Over the course of the past 15 months, the reelection campaigns for Rep. Howard Berman and Rep. Brad Sherman have spent a combined $9 million trying to convince voters in the West San Fernando Valley that one Jewish Democrat is a better Congressman than the other.
But even as the Berman campaign launches its latest attempt to sway voters – a new ad set to appear on cable television using footage of Sherman grabbing and yelling at Berman during a recent debate – and the Sherman campaign unveils its own TV ad hitting Berman for his foreign travel, many voters in the district still don’t seem to know much about either of the candidates.
On Oct. 15, I interviewed 10 people in and around the 30th district who said they were planning to vote in the upcoming election. Of those voters, only two could name the candidates who were running for Congress. Even with all the media coverage this acrimonious Democrat-on-Democrat race has gotten, about half did not seem to be aware that their ballot would feature two people from the same party.
Asked who she’d be voting for in the upcoming Congressional contest, a young woman sitting at a coffee shop in Encino said, “Whoever’s the Democrat.”
That kind of response was typical.
“I don’t like Republicans,” said a man pouring cinnamon into his coffee by the tablespoonful. He, too, hadn’t heard about Berman or Sherman.
A third self-described Democratic voter, after being informed that there were two Democrats running against one another, said, "I don't know anything about that."
Unlike the pollsters behind the recently released surveys – one automated independent poll showed Sherman ahead by 6 points; another internal poll taken for the Sherman campaign showed him leading Berman by 25 points – I talked with people in person, and asked open-ended questions, initially not mentioning either candidate’s name.
The blank stares from self-described likely voters offers insight into the challenge the Berman campaign faces.
Both candidates and their allies are expected to pour money into the district in the weeks before Election Day. Sherman had $1.8 million in cash on hand at the end of September; Berman had $394,000. A Super PAC allied with Berman, the Committee to Elect an Effective Valley Congressman, which had spent almost $1.4 million as of the end of September, is poised to spend a total of $2 million on the race, according to Bill Boyarsky at LAObserved. Two outside groups – one affiliated with the National Association of Realtors, another connected to a group representing carpenters – have spent almost $2 million to advance Sherman’s reelection effort.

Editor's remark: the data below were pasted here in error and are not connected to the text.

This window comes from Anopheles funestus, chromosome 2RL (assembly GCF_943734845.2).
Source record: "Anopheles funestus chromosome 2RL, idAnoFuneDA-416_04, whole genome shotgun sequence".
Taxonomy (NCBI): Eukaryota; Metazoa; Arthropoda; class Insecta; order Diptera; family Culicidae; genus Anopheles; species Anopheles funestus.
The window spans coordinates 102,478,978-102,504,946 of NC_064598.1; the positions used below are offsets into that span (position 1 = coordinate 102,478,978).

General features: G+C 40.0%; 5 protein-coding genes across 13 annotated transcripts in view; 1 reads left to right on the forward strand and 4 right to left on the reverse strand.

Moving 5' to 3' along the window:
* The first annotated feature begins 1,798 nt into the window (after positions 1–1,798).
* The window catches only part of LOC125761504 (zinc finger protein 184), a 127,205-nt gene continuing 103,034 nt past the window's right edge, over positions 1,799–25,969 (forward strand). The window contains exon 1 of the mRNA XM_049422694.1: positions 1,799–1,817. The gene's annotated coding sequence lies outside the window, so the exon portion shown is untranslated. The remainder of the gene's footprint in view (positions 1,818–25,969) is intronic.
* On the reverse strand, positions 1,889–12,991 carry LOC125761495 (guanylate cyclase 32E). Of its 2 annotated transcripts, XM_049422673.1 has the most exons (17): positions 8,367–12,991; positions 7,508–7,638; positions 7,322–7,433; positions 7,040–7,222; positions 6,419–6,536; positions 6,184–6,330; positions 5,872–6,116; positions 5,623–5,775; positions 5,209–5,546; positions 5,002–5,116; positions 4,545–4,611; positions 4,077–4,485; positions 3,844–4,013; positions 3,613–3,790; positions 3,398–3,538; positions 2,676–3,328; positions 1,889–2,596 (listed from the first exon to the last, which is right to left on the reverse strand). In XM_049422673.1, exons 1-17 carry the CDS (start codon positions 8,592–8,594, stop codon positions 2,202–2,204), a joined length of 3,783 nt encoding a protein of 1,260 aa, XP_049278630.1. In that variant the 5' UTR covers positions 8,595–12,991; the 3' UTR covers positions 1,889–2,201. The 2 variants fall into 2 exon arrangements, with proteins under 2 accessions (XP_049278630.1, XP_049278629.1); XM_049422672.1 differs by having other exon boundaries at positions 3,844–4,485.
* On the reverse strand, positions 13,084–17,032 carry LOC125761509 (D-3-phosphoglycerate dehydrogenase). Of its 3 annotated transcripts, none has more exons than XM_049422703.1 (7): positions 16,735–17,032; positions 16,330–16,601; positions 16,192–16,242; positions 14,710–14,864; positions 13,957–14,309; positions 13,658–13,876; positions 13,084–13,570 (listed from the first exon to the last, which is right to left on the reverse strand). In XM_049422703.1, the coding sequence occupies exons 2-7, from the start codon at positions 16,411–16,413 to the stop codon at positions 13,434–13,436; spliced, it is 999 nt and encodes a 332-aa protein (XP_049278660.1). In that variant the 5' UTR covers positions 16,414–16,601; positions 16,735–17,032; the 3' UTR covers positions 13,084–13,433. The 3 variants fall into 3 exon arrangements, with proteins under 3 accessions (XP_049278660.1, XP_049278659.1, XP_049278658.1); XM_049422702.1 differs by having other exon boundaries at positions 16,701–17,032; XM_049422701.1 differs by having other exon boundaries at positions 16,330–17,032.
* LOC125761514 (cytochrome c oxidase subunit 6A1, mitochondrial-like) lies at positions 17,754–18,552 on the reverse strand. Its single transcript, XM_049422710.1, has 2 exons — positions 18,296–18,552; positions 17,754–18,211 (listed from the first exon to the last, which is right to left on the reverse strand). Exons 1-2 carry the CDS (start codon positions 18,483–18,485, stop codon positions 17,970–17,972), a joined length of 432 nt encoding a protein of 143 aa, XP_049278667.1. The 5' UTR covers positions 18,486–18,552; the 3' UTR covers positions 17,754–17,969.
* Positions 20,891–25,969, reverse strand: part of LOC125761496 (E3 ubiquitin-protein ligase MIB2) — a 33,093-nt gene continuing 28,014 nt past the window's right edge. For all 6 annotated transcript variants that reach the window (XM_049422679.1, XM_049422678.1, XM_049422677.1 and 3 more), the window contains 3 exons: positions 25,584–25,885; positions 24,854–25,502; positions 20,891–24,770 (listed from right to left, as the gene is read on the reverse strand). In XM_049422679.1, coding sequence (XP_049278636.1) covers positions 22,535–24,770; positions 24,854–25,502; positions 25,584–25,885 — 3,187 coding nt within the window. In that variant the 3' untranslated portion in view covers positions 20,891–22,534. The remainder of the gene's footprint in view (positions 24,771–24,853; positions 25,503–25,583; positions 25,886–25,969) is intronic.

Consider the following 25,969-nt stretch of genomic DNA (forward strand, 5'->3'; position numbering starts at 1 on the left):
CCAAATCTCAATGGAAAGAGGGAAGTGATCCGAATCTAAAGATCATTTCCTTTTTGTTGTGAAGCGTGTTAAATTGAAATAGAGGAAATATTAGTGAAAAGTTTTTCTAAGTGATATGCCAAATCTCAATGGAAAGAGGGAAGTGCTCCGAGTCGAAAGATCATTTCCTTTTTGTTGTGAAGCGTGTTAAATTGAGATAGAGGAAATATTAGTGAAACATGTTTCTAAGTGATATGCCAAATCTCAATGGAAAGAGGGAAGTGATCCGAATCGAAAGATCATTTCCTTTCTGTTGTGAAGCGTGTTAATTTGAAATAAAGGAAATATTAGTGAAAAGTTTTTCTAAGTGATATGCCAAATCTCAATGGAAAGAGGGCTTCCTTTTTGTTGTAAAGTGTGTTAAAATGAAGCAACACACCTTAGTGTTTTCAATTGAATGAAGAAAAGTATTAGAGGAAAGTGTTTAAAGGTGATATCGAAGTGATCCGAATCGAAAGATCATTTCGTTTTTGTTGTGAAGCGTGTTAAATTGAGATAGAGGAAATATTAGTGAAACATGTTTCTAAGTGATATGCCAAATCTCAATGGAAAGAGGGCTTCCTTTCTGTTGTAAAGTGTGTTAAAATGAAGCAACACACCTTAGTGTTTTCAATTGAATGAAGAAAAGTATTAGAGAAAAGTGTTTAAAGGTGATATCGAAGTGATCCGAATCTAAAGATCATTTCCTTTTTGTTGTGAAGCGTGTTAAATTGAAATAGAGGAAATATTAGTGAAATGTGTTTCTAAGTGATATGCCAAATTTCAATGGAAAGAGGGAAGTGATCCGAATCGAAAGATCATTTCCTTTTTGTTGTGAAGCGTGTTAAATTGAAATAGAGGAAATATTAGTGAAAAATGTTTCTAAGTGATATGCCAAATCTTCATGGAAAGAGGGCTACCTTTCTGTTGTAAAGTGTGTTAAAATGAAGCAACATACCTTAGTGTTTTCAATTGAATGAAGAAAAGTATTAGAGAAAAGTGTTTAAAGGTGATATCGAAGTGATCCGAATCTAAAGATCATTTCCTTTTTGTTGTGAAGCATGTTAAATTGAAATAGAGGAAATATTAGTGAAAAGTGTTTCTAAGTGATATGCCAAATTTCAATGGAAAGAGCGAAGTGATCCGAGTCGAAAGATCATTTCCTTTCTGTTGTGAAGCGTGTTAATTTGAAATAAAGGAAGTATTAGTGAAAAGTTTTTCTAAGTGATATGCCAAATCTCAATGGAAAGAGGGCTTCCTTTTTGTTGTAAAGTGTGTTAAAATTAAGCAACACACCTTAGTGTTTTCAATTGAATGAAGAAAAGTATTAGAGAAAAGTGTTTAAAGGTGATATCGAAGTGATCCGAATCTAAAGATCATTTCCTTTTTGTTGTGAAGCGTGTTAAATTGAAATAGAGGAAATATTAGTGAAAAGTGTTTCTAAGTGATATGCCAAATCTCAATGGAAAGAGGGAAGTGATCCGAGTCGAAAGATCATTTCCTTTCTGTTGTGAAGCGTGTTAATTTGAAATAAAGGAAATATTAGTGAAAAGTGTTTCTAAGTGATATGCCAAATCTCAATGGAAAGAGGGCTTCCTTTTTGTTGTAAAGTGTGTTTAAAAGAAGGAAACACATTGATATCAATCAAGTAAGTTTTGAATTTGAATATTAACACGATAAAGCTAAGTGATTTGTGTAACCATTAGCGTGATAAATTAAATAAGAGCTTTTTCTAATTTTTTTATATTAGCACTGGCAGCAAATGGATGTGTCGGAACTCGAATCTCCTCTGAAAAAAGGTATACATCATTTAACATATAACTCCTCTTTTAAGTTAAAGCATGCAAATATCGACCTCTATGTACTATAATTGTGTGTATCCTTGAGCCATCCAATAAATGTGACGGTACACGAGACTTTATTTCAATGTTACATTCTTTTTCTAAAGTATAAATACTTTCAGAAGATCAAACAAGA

Talking to voters in the district, once I did mention the candidates, there was some recognition – but even then, voters couldn’t identify any differences between Berman and Sherman.
“They both seem like they want what’s best for the Valley,” said Suzanne Ledergerber, a Republican who lives in Porter Ranch. She said she had seen a few ads for both candidates. “But I don’t trust any commercials,” she added.
The raw video of the debate -- which only partially demonstrates what I saw at Pierce College -- hadn’t convinced the two partisans I met on Monday. (I wrote about them in this week’s print edition of the JJ.) One was supporting Berman, the other supported Sherman, and neither one felt the video changed anything.
Whether Ledergerber and the 20-40 percent of voters in the 30th district who are still uncommitted will trust a Berman ad that calls Sherman “mean” -- or the Sherman ad that features photos of a cutout of Berman in front of tourist sites around the world -- remains to be seen.